61% of Social Networking Users Would Share More If They Had More Control

64% Don't Like Sharing Family Photos Publicly OnlineA new study by Harris Interactive – commissioned by Posterous – reveals that 61% percent of social networking users will share more if they can control who sees what they share.  Examining social network user preferences for privacy, particularly regarding photo sharing, the survey found that one in five respondents (20%) currently share photos by email instead of via social networks as a result of privacy concerns.

Other highlights from the survey:

  • 7 in 10 Facebook users believe that Facebook wants everything they share to be public
  • 68% of Facebook users don’t understand Facebook’s privacy settings
  • 45% of ‘friends’ on social networks are people that users have never actually met in person
  • 59% of all photos shared online are shared privately
  • 64% of people don’t like sharing their family photos publicly online
  • twice as many users rely on email vs. social networks to share photos privately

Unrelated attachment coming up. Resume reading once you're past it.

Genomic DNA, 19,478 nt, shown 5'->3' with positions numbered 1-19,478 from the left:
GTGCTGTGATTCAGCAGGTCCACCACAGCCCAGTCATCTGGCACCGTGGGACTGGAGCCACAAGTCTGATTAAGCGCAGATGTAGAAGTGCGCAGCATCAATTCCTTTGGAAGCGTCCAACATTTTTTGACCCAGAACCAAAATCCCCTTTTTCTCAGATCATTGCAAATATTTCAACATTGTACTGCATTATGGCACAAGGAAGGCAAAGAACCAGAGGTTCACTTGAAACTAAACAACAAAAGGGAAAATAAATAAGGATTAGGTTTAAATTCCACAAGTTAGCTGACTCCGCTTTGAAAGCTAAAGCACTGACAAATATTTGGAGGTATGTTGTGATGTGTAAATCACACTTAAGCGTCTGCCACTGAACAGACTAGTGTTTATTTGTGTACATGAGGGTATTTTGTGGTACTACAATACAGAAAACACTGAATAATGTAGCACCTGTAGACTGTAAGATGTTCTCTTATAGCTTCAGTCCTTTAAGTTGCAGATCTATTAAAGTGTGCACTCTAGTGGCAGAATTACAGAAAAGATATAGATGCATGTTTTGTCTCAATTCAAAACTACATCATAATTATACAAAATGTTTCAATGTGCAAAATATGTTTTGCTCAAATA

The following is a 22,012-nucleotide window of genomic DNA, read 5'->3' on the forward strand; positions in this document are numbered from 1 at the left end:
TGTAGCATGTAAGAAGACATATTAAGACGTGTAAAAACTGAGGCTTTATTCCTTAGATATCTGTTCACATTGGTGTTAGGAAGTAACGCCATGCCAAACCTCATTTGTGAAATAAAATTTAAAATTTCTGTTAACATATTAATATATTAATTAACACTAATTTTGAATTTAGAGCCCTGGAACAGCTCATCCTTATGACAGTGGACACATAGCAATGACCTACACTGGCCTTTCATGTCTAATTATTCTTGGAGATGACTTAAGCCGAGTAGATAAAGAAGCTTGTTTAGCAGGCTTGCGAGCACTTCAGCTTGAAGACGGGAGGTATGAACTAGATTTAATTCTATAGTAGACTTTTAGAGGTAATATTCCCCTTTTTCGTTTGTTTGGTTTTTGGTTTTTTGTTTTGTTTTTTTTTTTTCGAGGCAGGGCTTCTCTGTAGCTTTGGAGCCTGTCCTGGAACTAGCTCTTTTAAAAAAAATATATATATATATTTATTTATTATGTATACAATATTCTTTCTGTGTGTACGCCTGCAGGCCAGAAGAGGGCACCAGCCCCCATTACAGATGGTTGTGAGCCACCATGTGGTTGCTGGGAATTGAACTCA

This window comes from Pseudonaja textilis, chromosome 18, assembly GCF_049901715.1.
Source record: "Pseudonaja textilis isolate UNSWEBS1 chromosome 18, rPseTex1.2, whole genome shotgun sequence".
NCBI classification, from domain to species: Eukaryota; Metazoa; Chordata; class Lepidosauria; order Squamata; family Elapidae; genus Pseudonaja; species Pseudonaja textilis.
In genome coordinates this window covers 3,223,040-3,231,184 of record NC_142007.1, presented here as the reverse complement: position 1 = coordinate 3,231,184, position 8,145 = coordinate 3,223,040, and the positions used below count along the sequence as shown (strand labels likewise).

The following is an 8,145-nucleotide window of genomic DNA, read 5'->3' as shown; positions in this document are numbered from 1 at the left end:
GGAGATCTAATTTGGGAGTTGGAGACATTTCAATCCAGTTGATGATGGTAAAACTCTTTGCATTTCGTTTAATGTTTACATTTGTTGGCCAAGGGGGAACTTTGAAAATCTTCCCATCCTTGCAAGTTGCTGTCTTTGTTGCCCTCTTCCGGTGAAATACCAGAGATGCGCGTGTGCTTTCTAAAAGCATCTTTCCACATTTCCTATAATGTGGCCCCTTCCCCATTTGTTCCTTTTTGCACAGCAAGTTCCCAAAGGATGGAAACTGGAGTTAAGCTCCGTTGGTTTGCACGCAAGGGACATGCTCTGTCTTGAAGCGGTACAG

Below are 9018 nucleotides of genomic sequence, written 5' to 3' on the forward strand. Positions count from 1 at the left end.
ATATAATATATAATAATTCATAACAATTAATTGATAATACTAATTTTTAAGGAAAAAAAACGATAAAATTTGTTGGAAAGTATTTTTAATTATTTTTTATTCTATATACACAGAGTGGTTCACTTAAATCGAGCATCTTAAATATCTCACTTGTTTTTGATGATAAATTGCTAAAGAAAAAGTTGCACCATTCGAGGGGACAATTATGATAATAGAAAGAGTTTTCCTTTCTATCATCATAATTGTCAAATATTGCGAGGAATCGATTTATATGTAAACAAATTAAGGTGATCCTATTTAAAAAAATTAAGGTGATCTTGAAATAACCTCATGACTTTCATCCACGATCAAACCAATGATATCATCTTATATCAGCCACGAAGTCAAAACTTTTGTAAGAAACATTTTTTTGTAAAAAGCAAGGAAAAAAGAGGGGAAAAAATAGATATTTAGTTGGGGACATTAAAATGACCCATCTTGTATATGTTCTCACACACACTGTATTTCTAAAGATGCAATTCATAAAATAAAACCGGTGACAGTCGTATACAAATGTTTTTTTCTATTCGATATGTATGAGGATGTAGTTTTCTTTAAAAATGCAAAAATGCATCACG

Women were more concerned over photo privacy than men were: 26% of women don’t want any of their photos public vs. only 19% of men.  The young female demographic (18-29) is most concerned over photo privacy, with 74% of their total photos shared privately, in comparison to the significantly lower 52% of photos shared privately for males.

According to Sachin Agarwal, founder and CEO of Posterous, “These findings mirror what our users have been telling us and as privacy options continue to confuse and elude, private online sharing is primed to be the battleground of the future for social networks.”

Posterous Offers A Private Sharing Alternative to FacebookAs a social networking and blogging site now focused on maintaining privacy, Posterous has good reason to emphasize user confusion over Facebook privacy policies, and to tout their own platform as a safer, more private competitor.  As the “privacy-aware” social network, “Posterous users are sharing four times as many photos, and five times as many videos privately as they are publicly,” according to The Next Web.

Another study, sponsored by Alcatel-Lucent, analyzed privacy for online Americans of various age groups. Out of the 5,000 Americans surveyed, 70% had ignored friend requests in order to limit who could see their online posts, according to All Things Digital. The majority – 58% – of teenagers surveyed said they’d posted statuses, comments or photos about themselves or their families that they later regretted.

Will social networks focused on private sharing create some serious competition for Facebook’s more public platform?

The October 2011 survey of 2,014 U.S. social networking users aged 18 and over was commissioned by Posterous. Harris Interactive conducted the survey, and Posterous analyzed the resulting data.